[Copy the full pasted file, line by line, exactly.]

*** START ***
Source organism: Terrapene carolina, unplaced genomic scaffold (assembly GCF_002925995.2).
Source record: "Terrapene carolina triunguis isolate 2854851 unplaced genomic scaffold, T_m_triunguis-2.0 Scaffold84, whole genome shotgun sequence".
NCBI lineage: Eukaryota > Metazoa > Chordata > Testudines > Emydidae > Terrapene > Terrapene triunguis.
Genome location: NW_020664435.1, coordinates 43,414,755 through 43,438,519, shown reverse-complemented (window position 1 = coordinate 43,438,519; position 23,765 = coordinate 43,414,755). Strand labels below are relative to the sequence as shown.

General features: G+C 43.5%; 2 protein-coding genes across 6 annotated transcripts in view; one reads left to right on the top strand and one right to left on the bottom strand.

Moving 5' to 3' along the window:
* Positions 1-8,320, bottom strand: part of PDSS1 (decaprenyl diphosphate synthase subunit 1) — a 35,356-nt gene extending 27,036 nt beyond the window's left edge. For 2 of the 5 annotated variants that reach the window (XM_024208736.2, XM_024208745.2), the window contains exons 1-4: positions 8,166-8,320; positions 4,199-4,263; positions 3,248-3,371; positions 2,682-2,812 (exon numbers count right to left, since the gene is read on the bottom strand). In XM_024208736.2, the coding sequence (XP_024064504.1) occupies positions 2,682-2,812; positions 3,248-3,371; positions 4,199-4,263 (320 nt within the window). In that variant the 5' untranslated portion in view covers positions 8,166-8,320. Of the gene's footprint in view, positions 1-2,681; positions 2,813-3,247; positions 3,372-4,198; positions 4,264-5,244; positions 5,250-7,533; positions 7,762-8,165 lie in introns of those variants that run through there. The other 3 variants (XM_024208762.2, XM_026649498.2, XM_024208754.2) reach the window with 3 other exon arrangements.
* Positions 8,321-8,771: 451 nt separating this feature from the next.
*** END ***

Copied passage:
Source organism: Terrapene carolina, unplaced genomic scaffold (assembly GCF_002925995.2).
Source record: "Terrapene carolina triunguis isolate 2854851 unplaced genomic scaffold, T_m_triunguis-2.0 Scaffold84, whole genome shotgun sequence".
NCBI lineage: Eukaryota > Metazoa > Chordata > Testudines > Emydidae > Terrapene > Terrapene triunguis.
Genome location: NW_020664435.1, coordinates 43,414,755 through 43,438,519, shown reverse-complemented (window position 1 = coordinate 43,438,519; position 23,765 = coordinate 43,414,755). Strand labels below are relative to the sequence as shown.

General features: G+C 43.5%; 2 protein-coding genes across 6 annotated transcripts in view; one reads left to right on the top strand and one right to left on the bottom strand.

Moving 5' to 3' along the window:
* Positions 1-8,320, bottom strand: part of PDSS1 (decaprenyl diphosphate synthase subunit 1) — a 35,356-nt gene extending 27,036 nt beyond the window's left edge. For 2 of the 5 annotated variants that reach the window (XM_024208736.2, XM_024208745.2), the window contains exons 1-4: positions 8,166-8,320; positions 4,199-4,263; positions 3,248-3,371; positions 2,682-2,812 (exon numbers count right to left, since the gene is read on the bottom strand). In XM_024208736.2, the coding sequence (XP_024064504.1) occupies positions 2,682-2,812; positions 3,248-3,371; positions 4,199-4,263 (320 nt within the window). In that variant the 5' untranslated portion in view covers positions 8,166-8,320. Of the gene's footprint in view, positions 1-2,681; positions 2,813-3,247; positions 3,372-4,198; positions 4,264-5,244; positions 5,250-7,533; positions 7,762-8,165 lie in introns of those variants that run through there. The other 3 variants (XM_024208762.2, XM_026649498.2, XM_024208754.2) reach the window with 3 other exon arrangements.
* Positions 8,321-8,771: 451 nt separating this feature from the next.